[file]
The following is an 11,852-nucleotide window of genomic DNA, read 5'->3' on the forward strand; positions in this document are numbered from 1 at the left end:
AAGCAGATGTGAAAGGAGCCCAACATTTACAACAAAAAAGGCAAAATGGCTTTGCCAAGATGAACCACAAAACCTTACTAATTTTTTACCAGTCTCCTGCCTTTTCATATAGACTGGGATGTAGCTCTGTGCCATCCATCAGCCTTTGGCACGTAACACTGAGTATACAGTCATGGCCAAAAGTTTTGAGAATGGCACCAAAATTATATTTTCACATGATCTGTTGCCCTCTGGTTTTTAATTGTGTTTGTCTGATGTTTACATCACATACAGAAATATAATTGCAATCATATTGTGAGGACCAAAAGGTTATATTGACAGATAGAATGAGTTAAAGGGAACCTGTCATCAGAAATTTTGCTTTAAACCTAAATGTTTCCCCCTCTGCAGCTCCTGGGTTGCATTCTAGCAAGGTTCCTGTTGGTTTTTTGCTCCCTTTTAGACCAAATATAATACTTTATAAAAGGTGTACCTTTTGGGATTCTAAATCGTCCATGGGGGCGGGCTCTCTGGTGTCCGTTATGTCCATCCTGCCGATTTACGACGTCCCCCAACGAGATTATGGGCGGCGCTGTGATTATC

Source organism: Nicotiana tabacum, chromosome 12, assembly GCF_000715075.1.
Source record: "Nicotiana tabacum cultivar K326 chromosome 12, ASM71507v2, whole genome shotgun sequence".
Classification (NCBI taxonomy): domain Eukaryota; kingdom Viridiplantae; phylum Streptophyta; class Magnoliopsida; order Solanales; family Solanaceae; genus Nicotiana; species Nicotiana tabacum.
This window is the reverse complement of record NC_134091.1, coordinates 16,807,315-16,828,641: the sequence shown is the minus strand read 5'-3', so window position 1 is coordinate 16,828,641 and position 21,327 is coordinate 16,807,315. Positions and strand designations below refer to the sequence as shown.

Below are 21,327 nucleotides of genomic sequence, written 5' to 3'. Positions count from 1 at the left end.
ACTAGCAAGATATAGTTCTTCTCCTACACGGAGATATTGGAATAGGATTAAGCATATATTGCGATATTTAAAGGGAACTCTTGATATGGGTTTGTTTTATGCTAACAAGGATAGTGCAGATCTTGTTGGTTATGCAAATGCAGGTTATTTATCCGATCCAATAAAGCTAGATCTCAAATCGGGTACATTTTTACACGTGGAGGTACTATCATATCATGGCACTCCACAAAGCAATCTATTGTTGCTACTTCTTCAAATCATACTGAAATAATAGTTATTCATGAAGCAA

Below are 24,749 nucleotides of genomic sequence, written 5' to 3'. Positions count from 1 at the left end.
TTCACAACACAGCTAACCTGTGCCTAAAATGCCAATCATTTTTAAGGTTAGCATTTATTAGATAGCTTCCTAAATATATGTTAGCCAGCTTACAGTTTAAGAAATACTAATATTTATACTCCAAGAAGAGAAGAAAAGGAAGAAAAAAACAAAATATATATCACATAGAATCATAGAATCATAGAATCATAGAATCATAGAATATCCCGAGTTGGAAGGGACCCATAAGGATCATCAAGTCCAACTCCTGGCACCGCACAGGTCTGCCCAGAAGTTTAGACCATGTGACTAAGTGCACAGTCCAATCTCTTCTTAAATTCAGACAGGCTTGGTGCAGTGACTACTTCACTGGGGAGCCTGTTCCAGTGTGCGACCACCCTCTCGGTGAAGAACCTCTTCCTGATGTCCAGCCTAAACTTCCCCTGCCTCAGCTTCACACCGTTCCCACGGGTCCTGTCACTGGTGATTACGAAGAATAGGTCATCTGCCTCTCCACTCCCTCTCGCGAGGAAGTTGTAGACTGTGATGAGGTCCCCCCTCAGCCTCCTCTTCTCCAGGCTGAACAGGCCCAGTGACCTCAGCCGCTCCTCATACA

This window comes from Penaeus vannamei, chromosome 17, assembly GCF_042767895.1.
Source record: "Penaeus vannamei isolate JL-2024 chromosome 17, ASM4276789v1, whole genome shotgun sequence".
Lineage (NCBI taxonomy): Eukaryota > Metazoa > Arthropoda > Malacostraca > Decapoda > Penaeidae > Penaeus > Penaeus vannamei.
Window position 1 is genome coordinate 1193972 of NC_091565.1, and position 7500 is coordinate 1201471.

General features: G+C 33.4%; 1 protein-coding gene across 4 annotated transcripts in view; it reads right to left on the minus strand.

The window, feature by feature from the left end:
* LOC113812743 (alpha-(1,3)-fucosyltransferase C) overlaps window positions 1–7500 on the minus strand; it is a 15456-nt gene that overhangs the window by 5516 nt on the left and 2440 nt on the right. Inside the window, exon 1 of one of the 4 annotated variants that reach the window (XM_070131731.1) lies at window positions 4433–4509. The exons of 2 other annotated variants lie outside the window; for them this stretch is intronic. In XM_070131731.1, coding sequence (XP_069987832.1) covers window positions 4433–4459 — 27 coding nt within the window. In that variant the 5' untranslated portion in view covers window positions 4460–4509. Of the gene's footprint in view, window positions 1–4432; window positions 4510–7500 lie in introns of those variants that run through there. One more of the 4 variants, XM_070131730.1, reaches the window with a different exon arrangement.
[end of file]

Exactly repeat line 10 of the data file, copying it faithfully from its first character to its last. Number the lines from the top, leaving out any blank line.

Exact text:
TTCACAACACAGCTAACCTGTGCCTAAAATGCCAATCATTTTTAAGGTTAGCATTTATTAGATAGCTTCCTAAATATATGTTAGCCAGCTTACAGTTTAAGAAATACTAATATTTATACTCCAAGAAGAGAAGAAAAGGAAGAAAAAAACAAAATATATATCACATAGAATCATAGAATCATAGAATCATAGAATCATAGAATATCCCGAGTTGGAAGGGACCCATAAGGATCATCAAGTCCAACTCCTGGCACCGCACAGGTCTGCCCAGAAGTTTAGACCATGTGACTAAGTGCACAGTCCAATCTCTTCTTAAATTCAGACAGGCTTGGTGCAGTGACTACTTCACTGGGGAGCCTGTTCCAGTGTGCGACCACCCTCTCGGTGAAGAACCTCTTCCTGATGTCCAGCCTAAACTTCCCCTGCCTCAGCTTCACACCGTTCCCACGGGTCCTGTCACTGGTGATTACGAAGAATAGGTCATCTGCCTCTCCACTCCCTCTCGCGAGGAAGTTGTAGACTGTGATGAGGTCCCCCCTCAGCCTCCTCTTCTCCAGGCTGAACAGGCCCAGTGACCTCAGCCGCTCCTCATACA